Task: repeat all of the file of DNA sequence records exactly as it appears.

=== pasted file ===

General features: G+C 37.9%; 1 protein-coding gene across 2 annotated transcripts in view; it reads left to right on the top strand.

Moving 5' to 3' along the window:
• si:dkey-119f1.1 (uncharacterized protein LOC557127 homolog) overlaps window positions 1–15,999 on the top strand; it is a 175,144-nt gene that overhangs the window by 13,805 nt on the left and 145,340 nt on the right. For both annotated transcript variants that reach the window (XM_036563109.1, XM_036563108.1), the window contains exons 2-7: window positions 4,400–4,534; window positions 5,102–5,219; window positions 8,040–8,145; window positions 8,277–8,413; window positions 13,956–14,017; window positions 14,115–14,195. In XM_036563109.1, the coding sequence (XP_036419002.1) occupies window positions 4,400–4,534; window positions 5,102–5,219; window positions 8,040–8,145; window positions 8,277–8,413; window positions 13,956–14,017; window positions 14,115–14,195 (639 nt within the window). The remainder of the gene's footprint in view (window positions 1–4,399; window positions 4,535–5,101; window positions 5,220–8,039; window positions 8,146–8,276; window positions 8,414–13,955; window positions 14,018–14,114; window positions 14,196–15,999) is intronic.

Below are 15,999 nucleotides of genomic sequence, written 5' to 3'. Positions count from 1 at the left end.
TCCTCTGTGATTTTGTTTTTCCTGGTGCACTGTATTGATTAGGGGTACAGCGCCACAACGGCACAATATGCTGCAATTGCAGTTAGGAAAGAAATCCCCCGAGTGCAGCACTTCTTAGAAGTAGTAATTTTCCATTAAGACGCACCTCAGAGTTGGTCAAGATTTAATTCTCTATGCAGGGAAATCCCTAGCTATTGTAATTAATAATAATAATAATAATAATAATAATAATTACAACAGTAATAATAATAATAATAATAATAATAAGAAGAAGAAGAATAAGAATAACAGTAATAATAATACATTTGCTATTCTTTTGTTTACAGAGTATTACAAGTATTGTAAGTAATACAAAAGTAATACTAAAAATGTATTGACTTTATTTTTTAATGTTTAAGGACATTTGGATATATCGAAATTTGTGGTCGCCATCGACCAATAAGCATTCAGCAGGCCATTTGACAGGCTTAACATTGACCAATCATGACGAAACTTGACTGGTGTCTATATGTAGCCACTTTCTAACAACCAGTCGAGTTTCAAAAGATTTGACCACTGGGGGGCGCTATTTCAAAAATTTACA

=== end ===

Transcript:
General features: G+C 37.9%; 1 protein-coding gene across 2 annotated transcripts in view; it reads left to right on the top strand.

Moving 5' to 3' along the window:
• si:dkey-119f1.1 (uncharacterized protein LOC557127 homolog) overlaps window positions 1–15,999 on the top strand; it is a 175,144-nt gene that overhangs the window by 13,805 nt on the left and 145,340 nt on the right. For both annotated transcript variants that reach the window (XM_036563109.1, XM_036563108.1), the window contains exons 2-7: window positions 4,400–4,534; window positions 5,102–5,219; window positions 8,040–8,145; window positions 8,277–8,413; window positions 13,956–14,017; window positions 14,115–14,195. In XM_036563109.1, the coding sequence (XP_036419002.1) occupies window positions 4,400–4,534; window positions 5,102–5,219; window positions 8,040–8,145; window positions 8,277–8,413; window positions 13,956–14,017; window positions 14,115–14,195 (639 nt within the window). The remainder of the gene's footprint in view (window positions 1–4,399; window positions 4,535–5,101; window positions 5,220–8,039; window positions 8,146–8,276; window positions 8,414–13,955; window positions 14,018–14,114; window positions 14,196–15,999) is intronic.

Below are 15,999 nucleotides of genomic sequence, written 5' to 3'. Positions count from 1 at the left end.
TCCTCTGTGATTTTGTTTTTCCTGGTGCACTGTATTGATTAGGGGTACAGCGCCACAACGGCACAATATGCTGCAATTGCAGTTAGGAAAGAAATCCCCCGAGTGCAGCACTTCTTAGAAGTAGTAATTTTCCATTAAGACGCACCTCAGAGTTGGTCAAGATTTAATTCTCTATGCAGGGAAATCCCTAGCTATTGTAATTAATAATAATAATAATAATAATAATAATAATTACAACAGTAATAATAATAATAATAATAATAATAAGAAGAAGAAGAATAAGAATAACAGTAATAATAATACATTTGCTATTCTTTTGTTTACAGAGTATTACAAGTATTGTAAGTAATACAAAAGTAATACTAAAAATGTATTGACTTTATTTTTTAATGTTTAAGGACATTTGGATATATCGAAATTTGTGGTCGCCATCGACCAATAAGCATTCAGCAGGCCATTTGACAGGCTTAACATTGACCAATCATGACGAAACTTGACTGGTGTCTATATGTAGCCACTTTCTAACAACCAGTCGAGTTTCAAAAGATTTGACCACTGGGGGGCGCTATTTCAAAAATTTACA